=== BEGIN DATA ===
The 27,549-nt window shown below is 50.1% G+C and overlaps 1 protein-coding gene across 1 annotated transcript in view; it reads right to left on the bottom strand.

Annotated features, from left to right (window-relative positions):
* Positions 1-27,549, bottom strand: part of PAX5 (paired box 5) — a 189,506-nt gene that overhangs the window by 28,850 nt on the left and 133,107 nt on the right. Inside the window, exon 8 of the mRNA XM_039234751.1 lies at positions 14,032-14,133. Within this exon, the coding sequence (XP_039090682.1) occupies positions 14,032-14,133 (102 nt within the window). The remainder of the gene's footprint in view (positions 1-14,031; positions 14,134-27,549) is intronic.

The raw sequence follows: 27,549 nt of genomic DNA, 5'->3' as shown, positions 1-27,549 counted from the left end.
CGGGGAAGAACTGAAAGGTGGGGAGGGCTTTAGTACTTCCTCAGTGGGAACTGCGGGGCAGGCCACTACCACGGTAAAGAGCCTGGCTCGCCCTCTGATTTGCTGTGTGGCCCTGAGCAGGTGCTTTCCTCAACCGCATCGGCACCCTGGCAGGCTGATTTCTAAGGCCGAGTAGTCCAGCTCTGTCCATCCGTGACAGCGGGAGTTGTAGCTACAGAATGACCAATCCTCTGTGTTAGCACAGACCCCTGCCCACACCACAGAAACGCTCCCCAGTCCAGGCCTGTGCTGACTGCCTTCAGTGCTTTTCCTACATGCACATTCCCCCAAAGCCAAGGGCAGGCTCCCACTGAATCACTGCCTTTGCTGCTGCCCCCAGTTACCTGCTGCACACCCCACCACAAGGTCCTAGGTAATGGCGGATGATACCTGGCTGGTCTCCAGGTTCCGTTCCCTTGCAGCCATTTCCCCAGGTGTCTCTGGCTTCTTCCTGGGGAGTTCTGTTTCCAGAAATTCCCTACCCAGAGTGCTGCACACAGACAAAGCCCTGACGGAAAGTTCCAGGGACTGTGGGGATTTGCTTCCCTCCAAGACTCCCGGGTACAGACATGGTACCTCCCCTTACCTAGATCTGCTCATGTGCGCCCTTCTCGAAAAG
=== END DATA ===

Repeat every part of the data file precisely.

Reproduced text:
The 27,549-nt window shown below is 50.1% G+C and overlaps 1 protein-coding gene across 1 annotated transcript in view; it reads right to left on the bottom strand.

Annotated features, from left to right (window-relative positions):
* Positions 1-27,549, bottom strand: part of PAX5 (paired box 5) — a 189,506-nt gene that overhangs the window by 28,850 nt on the left and 133,107 nt on the right. Inside the window, exon 8 of the mRNA XM_039234751.1 lies at positions 14,032-14,133. Within this exon, the coding sequence (XP_039090682.1) occupies positions 14,032-14,133 (102 nt within the window). The remainder of the gene's footprint in view (positions 1-14,031; positions 14,134-27,549) is intronic.

The raw sequence follows: 27,549 nt of genomic DNA, 5'->3' as shown, positions 1-27,549 counted from the left end.
CGGGGAAGAACTGAAAGGTGGGGAGGGCTTTAGTACTTCCTCAGTGGGAACTGCGGGGCAGGCCACTACCACGGTAAAGAGCCTGGCTCGCCCTCTGATTTGCTGTGTGGCCCTGAGCAGGTGCTTTCCTCAACCGCATCGGCACCCTGGCAGGCTGATTTCTAAGGCCGAGTAGTCCAGCTCTGTCCATCCGTGACAGCGGGAGTTGTAGCTACAGAATGACCAATCCTCTGTGTTAGCACAGACCCCTGCCCACACCACAGAAACGCTCCCCAGTCCAGGCCTGTGCTGACTGCCTTCAGTGCTTTTCCTACATGCACATTCCCCCAAAGCCAAGGGCAGGCTCCCACTGAATCACTGCCTTTGCTGCTGCCCCCAGTTACCTGCTGCACACCCCACCACAAGGTCCTAGGTAATGGCGGATGATACCTGGCTGGTCTCCAGGTTCCGTTCCCTTGCAGCCATTTCCCCAGGTGTCTCTGGCTTCTTCCTGGGGAGTTCTGTTTCCAGAAATTCCCTACCCAGAGTGCTGCACACAGACAAAGCCCTGACGGAAAGTTCCAGGGACTGTGGGGATTTGCTTCCCTCCAAGACTCCCGGGTACAGACATGGTACCTCCCCTTACCTAGATCTGCTCATGTGCGCCCTTCTCGAAAAG